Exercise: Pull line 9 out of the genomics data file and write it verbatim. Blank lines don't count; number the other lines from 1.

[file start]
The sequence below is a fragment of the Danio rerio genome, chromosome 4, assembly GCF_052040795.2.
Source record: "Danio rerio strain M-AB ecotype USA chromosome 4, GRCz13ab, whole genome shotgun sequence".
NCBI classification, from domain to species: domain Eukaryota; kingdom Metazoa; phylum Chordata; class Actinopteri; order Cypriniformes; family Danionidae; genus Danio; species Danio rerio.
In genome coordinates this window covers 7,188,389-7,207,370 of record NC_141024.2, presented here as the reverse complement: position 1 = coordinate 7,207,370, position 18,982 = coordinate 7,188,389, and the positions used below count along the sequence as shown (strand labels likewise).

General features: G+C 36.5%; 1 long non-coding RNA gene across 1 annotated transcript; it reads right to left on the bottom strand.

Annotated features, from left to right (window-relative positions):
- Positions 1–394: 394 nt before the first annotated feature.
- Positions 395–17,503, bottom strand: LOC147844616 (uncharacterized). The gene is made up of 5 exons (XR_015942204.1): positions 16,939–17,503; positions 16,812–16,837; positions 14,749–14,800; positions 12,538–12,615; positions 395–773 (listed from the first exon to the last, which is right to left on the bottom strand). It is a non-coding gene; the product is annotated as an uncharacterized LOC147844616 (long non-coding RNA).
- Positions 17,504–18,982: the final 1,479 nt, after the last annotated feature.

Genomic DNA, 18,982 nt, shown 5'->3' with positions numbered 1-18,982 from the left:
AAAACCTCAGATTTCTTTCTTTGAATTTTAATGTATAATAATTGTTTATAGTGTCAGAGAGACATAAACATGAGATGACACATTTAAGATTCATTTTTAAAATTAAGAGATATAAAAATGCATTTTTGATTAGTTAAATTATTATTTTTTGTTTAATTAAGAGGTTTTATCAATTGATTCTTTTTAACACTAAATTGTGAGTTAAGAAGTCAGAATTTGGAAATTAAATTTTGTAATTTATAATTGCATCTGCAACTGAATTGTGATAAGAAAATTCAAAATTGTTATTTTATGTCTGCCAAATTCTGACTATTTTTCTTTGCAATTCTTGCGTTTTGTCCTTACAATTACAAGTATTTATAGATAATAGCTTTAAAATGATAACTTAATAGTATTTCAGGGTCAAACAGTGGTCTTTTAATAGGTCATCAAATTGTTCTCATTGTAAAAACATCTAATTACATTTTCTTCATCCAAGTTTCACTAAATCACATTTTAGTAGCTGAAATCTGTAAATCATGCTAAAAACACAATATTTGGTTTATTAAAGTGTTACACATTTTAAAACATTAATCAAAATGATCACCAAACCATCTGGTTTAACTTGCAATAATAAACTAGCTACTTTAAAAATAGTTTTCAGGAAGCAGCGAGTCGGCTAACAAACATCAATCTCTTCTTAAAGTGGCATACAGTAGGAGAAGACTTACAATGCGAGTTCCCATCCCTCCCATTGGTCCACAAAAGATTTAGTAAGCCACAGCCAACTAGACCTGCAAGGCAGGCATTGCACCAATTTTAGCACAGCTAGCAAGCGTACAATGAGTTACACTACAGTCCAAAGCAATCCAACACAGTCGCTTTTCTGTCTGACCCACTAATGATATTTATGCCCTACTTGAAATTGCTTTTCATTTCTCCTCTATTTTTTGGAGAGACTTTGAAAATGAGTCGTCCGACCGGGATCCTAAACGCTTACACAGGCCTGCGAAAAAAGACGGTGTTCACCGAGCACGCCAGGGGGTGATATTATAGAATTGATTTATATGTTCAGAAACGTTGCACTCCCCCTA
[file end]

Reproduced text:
- Positions 17,504–18,982: the final 1,479 nt, after the last annotated feature.